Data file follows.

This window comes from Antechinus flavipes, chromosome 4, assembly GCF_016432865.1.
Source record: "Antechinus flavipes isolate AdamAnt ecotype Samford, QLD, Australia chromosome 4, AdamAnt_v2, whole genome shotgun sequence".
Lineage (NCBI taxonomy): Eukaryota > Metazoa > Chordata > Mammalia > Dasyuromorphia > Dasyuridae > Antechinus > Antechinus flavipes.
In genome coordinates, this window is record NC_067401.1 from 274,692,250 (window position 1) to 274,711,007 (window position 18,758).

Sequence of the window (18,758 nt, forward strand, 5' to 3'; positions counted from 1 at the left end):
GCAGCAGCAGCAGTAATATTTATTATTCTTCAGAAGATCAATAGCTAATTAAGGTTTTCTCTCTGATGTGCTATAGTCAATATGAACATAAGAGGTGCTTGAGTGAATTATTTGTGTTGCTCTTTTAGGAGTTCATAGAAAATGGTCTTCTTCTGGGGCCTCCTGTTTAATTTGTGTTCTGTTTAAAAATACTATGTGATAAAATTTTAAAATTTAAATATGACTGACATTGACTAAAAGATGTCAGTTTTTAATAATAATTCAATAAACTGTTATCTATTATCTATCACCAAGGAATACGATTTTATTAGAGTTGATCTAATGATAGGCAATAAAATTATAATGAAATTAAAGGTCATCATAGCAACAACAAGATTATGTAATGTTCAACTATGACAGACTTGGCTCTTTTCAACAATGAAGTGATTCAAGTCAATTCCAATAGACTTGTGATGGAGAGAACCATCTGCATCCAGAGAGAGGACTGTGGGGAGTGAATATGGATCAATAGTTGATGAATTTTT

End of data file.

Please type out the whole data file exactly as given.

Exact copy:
This window comes from Antechinus flavipes, chromosome 4, assembly GCF_016432865.1.
Source record: "Antechinus flavipes isolate AdamAnt ecotype Samford, QLD, Australia chromosome 4, AdamAnt_v2, whole genome shotgun sequence".
Lineage (NCBI taxonomy): Eukaryota > Metazoa > Chordata > Mammalia > Dasyuromorphia > Dasyuridae > Antechinus > Antechinus flavipes.
In genome coordinates, this window is record NC_067401.1 from 274,692,250 (window position 1) to 274,711,007 (window position 18,758).

Sequence of the window (18,758 nt, forward strand, 5' to 3'; positions counted from 1 at the left end):
GCAGCAGCAGCAGTAATATTTATTATTCTTCAGAAGATCAATAGCTAATTAAGGTTTTCTCTCTGATGTGCTATAGTCAATATGAACATAAGAGGTGCTTGAGTGAATTATTTGTGTTGCTCTTTTAGGAGTTCATAGAAAATGGTCTTCTTCTGGGGCCTCCTGTTTAATTTGTGTTCTGTTTAAAAATACTATGTGATAAAATTTTAAAATTTAAATATGACTGACATTGACTAAAAGATGTCAGTTTTTAATAATAATTCAATAAACTGTTATCTATTATCTATCACCAAGGAATACGATTTTATTAGAGTTGATCTAATGATAGGCAATAAAATTATAATGAAATTAAAGGTCATCATAGCAACAACAAGATTATGTAATGTTCAACTATGACAGACTTGGCTCTTTTCAACAATGAAGTGATTCAAGTCAATTCCAATAGACTTGTGATGGAGAGAACCATCTGCATCCAGAGAGAGGACTGTGGGGAGTGAATATGGATCAATAGTTGATGAATTTTT